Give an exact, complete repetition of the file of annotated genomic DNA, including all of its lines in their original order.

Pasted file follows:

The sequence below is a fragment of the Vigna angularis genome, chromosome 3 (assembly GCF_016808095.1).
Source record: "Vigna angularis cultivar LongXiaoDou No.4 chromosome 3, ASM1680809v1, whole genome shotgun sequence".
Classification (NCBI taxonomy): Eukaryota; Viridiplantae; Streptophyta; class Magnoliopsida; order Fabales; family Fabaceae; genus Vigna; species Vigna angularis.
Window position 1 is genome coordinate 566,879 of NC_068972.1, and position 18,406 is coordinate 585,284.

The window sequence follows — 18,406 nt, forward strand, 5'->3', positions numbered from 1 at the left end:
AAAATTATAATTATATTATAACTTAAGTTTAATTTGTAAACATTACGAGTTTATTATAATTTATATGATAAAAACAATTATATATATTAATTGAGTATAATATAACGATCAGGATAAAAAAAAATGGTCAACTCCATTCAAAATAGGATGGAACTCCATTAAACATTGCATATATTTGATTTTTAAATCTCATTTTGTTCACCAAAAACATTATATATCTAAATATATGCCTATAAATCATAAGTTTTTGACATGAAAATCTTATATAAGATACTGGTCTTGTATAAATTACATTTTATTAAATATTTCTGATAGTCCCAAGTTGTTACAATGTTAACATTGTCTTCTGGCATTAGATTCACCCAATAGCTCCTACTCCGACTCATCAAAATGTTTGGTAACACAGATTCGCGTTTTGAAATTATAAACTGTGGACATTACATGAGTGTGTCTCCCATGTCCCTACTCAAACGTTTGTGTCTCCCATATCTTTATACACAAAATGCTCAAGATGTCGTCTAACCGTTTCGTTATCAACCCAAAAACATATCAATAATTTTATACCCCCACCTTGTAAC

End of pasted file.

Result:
The sequence below is a fragment of the Vigna angularis genome, chromosome 3 (assembly GCF_016808095.1).
Source record: "Vigna angularis cultivar LongXiaoDou No.4 chromosome 3, ASM1680809v1, whole genome shotgun sequence".
Classification (NCBI taxonomy): Eukaryota; Viridiplantae; Streptophyta; class Magnoliopsida; order Fabales; family Fabaceae; genus Vigna; species Vigna angularis.
Window position 1 is genome coordinate 566,879 of NC_068972.1, and position 18,406 is coordinate 585,284.

The window sequence follows — 18,406 nt, forward strand, 5'->3', positions numbered from 1 at the left end:
AAAATTATAATTATATTATAACTTAAGTTTAATTTGTAAACATTACGAGTTTATTATAATTTATATGATAAAAACAATTATATATATTAATTGAGTATAATATAACGATCAGGATAAAAAAAAATGGTCAACTCCATTCAAAATAGGATGGAACTCCATTAAACATTGCATATATTTGATTTTTAAATCTCATTTTGTTCACCAAAAACATTATATATCTAAATATATGCCTATAAATCATAAGTTTTTGACATGAAAATCTTATATAAGATACTGGTCTTGTATAAATTACATTTTATTAAATATTTCTGATAGTCCCAAGTTGTTACAATGTTAACATTGTCTTCTGGCATTAGATTCACCCAATAGCTCCTACTCCGACTCATCAAAATGTTTGGTAACACAGATTCGCGTTTTGAAATTATAAACTGTGGACATTACATGAGTGTGTCTCCCATGTCCCTACTCAAACGTTTGTGTCTCCCATATCTTTATACACAAAATGCTCAAGATGTCGTCTAACCGTTTCGTTATCAACCCAAAAACATATCAATAATTTTATACCCCCACCTTGTAAC